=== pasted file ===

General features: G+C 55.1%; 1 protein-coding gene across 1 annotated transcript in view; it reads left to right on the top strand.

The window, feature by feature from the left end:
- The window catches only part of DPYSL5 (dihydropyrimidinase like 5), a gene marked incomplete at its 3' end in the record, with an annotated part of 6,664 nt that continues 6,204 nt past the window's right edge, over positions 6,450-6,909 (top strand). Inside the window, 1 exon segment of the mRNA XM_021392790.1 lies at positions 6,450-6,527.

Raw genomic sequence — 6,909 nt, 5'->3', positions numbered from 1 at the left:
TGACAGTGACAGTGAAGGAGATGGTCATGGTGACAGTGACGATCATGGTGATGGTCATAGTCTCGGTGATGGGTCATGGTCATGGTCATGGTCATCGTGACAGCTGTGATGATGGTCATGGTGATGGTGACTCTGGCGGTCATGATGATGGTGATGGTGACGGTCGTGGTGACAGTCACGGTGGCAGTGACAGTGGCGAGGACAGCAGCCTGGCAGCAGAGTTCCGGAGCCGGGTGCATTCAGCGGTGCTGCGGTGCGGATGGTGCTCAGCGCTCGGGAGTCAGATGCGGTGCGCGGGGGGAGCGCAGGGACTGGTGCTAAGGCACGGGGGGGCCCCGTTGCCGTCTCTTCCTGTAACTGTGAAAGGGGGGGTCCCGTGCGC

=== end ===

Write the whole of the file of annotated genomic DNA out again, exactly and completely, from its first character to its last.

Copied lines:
General features: G+C 55.1%; 1 protein-coding gene across 1 annotated transcript in view; it reads left to right on the top strand.

The window, feature by feature from the left end:
- The window catches only part of DPYSL5 (dihydropyrimidinase like 5), a gene marked incomplete at its 3' end in the record, with an annotated part of 6,664 nt that continues 6,204 nt past the window's right edge, over positions 6,450-6,909 (top strand). Inside the window, 1 exon segment of the mRNA XM_021392790.1 lies at positions 6,450-6,527.

Raw genomic sequence — 6,909 nt, 5'->3', positions numbered from 1 at the left:
TGACAGTGACAGTGAAGGAGATGGTCATGGTGACAGTGACGATCATGGTGATGGTCATAGTCTCGGTGATGGGTCATGGTCATGGTCATGGTCATCGTGACAGCTGTGATGATGGTCATGGTGATGGTGACTCTGGCGGTCATGATGATGGTGATGGTGACGGTCGTGGTGACAGTCACGGTGGCAGTGACAGTGGCGAGGACAGCAGCCTGGCAGCAGAGTTCCGGAGCCGGGTGCATTCAGCGGTGCTGCGGTGCGGATGGTGCTCAGCGCTCGGGAGTCAGATGCGGTGCGCGGGGGGAGCGCAGGGACTGGTGCTAAGGCACGGGGGGGCCCCGTTGCCGTCTCTTCCTGTAACTGTGAAAGGGGGGGTCCCGTGCGC